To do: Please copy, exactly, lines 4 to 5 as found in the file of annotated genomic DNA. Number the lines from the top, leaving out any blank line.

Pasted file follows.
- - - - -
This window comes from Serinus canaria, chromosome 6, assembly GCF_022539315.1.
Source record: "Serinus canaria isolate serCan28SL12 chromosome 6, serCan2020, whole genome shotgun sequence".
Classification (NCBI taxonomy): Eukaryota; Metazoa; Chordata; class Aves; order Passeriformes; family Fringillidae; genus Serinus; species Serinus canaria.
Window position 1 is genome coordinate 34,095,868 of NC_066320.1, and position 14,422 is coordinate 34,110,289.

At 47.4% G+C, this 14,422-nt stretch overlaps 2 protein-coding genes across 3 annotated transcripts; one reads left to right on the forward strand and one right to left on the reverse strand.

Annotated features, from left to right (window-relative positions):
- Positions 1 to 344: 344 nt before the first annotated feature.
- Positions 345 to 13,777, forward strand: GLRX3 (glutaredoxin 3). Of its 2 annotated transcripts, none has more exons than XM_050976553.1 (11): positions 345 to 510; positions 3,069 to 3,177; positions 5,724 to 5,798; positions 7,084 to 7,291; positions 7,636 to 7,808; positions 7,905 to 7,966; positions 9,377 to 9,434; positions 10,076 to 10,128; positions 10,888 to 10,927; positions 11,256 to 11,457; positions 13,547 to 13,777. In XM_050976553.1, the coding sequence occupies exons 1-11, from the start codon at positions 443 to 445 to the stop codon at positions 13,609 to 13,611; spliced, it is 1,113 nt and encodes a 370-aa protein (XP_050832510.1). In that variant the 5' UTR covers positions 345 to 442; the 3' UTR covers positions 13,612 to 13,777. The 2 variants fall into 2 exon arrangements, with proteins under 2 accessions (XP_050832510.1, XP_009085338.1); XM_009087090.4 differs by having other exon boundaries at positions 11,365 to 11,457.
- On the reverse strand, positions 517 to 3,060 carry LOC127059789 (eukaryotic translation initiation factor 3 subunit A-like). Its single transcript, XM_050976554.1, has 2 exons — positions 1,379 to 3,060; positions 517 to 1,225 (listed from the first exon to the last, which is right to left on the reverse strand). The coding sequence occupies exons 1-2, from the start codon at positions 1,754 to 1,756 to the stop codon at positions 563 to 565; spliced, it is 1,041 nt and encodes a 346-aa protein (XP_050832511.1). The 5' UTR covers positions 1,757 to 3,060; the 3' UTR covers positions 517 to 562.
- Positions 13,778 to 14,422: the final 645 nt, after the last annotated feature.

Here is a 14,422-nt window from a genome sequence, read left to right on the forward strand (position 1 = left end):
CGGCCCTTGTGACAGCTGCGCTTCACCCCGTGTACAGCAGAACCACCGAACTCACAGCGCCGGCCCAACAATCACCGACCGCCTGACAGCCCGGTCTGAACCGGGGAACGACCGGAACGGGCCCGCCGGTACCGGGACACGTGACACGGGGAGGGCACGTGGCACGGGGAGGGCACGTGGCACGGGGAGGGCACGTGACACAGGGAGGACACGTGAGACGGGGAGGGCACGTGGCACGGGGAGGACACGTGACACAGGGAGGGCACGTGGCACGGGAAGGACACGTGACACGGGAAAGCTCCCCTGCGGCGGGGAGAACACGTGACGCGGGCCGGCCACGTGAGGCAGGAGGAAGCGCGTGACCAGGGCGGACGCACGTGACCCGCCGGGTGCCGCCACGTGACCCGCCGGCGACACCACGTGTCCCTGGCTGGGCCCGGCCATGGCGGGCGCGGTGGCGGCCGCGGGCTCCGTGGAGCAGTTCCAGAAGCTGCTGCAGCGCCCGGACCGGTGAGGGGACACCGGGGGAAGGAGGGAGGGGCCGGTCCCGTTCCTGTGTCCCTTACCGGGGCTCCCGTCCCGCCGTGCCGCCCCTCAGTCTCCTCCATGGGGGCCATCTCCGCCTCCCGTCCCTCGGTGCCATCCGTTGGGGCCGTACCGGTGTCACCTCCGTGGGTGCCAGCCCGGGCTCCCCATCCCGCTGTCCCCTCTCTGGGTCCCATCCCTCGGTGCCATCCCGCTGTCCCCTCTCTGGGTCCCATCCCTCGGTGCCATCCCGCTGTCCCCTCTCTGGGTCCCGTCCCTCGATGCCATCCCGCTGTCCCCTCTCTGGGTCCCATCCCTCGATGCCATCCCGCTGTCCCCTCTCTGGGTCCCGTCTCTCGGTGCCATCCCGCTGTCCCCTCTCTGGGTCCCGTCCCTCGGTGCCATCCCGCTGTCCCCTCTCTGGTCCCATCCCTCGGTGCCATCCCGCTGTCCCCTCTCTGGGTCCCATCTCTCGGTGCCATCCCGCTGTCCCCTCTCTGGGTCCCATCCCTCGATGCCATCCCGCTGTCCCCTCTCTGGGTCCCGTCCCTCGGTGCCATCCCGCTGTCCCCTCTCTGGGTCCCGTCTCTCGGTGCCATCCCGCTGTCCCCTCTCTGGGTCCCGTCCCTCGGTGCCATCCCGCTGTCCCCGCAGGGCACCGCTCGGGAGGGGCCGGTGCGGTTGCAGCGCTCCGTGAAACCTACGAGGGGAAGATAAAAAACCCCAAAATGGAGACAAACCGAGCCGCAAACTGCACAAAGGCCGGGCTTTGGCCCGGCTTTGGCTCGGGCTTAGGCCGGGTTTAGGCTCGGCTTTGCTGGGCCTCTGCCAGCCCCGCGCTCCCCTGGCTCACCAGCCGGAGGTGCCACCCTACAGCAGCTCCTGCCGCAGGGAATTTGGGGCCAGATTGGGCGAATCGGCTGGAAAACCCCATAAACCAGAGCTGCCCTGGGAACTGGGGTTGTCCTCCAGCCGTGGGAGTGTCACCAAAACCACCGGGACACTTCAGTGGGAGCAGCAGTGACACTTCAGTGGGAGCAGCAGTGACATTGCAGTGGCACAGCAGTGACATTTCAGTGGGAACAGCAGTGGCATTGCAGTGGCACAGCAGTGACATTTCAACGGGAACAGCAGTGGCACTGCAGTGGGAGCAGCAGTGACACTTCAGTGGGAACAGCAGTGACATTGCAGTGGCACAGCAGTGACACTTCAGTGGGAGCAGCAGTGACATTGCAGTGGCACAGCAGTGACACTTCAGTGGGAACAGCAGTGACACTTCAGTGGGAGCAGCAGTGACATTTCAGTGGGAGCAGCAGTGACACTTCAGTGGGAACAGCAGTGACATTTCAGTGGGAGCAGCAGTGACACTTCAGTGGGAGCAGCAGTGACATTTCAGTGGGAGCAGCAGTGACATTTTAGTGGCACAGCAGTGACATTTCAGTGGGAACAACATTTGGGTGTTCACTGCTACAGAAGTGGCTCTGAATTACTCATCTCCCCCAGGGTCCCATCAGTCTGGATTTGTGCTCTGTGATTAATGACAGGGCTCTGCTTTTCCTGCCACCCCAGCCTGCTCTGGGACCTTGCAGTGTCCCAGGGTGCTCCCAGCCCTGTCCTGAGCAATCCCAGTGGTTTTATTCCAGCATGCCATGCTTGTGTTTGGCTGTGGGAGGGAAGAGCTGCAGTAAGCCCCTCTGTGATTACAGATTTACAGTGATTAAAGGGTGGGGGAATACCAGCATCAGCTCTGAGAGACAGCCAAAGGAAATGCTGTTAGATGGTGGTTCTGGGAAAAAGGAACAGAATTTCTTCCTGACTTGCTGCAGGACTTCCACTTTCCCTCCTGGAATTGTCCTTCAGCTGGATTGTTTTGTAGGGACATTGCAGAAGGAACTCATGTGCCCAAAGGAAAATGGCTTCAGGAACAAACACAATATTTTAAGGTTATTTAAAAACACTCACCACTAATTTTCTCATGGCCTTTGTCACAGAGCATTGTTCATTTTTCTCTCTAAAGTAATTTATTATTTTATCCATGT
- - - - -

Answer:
Window position 1 is genome coordinate 34,095,868 of NC_066320.1, and position 14,422 is coordinate 34,110,289.

At 47.4% G+C, this 14,422-nt stretch overlaps 2 protein-coding genes across 3 annotated transcripts; one reads left to right on the forward strand and one right to left on the reverse strand.